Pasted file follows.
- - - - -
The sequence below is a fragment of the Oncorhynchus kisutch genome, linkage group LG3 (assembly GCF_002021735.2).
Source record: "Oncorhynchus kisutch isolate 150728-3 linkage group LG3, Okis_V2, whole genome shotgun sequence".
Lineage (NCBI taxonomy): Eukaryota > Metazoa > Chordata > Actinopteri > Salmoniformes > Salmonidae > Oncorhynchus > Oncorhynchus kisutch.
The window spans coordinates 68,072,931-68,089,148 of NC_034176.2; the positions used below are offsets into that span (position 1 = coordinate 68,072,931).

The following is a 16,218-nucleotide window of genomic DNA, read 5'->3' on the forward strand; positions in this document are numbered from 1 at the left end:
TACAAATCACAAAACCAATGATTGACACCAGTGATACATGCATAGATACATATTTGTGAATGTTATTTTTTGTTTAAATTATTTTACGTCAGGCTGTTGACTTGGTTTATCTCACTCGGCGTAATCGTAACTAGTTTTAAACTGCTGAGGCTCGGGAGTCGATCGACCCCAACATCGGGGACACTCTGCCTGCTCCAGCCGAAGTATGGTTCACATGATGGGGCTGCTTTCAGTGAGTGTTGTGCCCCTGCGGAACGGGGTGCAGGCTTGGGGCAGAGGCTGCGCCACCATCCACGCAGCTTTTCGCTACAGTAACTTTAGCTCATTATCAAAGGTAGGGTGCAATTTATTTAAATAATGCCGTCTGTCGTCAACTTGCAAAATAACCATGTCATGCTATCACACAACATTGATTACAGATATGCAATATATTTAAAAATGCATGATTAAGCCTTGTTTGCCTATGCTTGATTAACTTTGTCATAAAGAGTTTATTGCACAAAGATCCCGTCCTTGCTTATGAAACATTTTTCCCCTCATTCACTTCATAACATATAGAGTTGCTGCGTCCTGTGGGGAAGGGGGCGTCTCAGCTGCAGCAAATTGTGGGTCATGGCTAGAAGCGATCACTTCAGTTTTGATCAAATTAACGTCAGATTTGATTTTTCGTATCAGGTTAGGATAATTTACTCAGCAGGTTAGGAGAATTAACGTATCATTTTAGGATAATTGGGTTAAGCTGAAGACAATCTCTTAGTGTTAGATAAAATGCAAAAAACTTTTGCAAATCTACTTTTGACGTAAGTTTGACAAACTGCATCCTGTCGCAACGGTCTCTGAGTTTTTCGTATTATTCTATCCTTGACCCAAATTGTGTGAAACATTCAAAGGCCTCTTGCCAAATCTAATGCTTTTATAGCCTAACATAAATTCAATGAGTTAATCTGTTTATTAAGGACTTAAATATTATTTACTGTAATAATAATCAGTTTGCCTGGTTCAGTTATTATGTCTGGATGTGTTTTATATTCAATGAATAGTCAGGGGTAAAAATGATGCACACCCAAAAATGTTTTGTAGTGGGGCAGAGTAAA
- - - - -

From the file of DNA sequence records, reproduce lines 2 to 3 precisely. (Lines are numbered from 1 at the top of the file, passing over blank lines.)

Source record: "Oncorhynchus kisutch isolate 150728-3 linkage group LG3, Okis_V2, whole genome shotgun sequence".
Lineage (NCBI taxonomy): Eukaryota > Metazoa > Chordata > Actinopteri > Salmoniformes > Salmonidae > Oncorhynchus > Oncorhynchus kisutch.